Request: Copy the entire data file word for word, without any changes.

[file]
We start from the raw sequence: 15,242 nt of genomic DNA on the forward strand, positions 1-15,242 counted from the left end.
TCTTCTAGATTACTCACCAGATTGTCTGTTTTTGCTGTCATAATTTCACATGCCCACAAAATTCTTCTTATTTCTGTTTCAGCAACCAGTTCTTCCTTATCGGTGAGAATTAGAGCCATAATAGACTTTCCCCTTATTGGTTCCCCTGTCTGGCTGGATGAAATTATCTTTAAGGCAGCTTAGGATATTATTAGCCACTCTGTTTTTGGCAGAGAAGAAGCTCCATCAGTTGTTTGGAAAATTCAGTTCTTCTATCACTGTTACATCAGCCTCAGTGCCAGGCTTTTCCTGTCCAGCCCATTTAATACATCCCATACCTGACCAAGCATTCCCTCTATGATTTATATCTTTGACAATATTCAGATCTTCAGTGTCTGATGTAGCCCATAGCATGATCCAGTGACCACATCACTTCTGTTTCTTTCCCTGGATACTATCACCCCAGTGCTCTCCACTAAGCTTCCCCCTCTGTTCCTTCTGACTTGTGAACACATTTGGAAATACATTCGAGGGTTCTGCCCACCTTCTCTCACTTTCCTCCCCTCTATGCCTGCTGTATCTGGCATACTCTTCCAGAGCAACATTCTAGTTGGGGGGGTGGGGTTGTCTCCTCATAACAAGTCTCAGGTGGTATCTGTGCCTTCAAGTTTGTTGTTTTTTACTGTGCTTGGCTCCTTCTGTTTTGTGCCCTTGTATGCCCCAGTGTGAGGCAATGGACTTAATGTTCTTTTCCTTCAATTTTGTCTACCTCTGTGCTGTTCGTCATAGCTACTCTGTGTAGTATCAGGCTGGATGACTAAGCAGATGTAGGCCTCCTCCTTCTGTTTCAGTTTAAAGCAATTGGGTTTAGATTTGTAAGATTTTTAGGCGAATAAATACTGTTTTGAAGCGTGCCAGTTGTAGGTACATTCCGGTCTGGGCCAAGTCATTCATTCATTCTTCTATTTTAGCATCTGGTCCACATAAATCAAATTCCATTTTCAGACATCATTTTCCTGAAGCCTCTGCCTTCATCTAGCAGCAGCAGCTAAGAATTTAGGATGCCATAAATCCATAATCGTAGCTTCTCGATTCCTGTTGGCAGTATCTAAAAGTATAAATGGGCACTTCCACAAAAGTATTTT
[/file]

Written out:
We start from the raw sequence: 15,242 nt of genomic DNA on the forward strand, positions 1-15,242 counted from the left end.
TCTTCTAGATTACTCACCAGATTGTCTGTTTTTGCTGTCATAATTTCACATGCCCACAAAATTCTTCTTATTTCTGTTTCAGCAACCAGTTCTTCCTTATCGGTGAGAATTAGAGCCATAATAGACTTTCCCCTTATTGGTTCCCCTGTCTGGCTGGATGAAATTATCTTTAAGGCAGCTTAGGATATTATTAGCCACTCTGTTTTTGGCAGAGAAGAAGCTCCATCAGTTGTTTGGAAAATTCAGTTCTTCTATCACTGTTACATCAGCCTCAGTGCCAGGCTTTTCCTGTCCAGCCCATTTAATACATCCCATACCTGACCAAGCATTCCCTCTATGATTTATATCTTTGACAATATTCAGATCTTCAGTGTCTGATGTAGCCCATAGCATGATCCAGTGACCACATCACTTCTGTTTCTTTCCCTGGATACTATCACCCCAGTGCTCTCCACTAAGCTTCCCCCTCTGTTCCTTCTGACTTGTGAACACATTTGGAAATACATTCGAGGGTTCTGCCCACCTTCTCTCACTTTCCTCCCCTCTATGCCTGCTGTATCTGGCATACTCTTCCAGAGCAACATTCTAGTTGGGGGGGTGGGGTTGTCTCCTCATAACAAGTCTCAGGTGGTATCTGTGCCTTCAAGTTTGTTGTTTTTTACTGTGCTTGGCTCCTTCTGTTTTGTGCCCTTGTATGCCCCAGTGTGAGGCAATGGACTTAATGTTCTTTTCCTTCAATTTTGTCTACCTCTGTGCTGTTCGTCATAGCTACTCTGTGTAGTATCAGGCTGGATGACTAAGCAGATGTAGGCCTCCTCCTTCTGTTTCAGTTTAAAGCAATTGGGTTTAGATTTGTAAGATTTTTAGGCGAATAAATACTGTTTTGAAGCGTGCCAGTTGTAGGTACATTCCGGTCTGGGCCAAGTCATTCATTCATTCTTCTATTTTAGCATCTGGTCCACATAAATCAAATTCCATTTTCAGACATCATTTTCCTGAAGCCTCTGCCTTCATCTAGCAGCAGCAGCTAAGAATTTAGGATGCCATAAATCCATAATCGTAGCTTCTCGATTCCTGTTGGCAGTATCTAAAAGTATAAATGGGCACTTCCACAAAAGTATTTT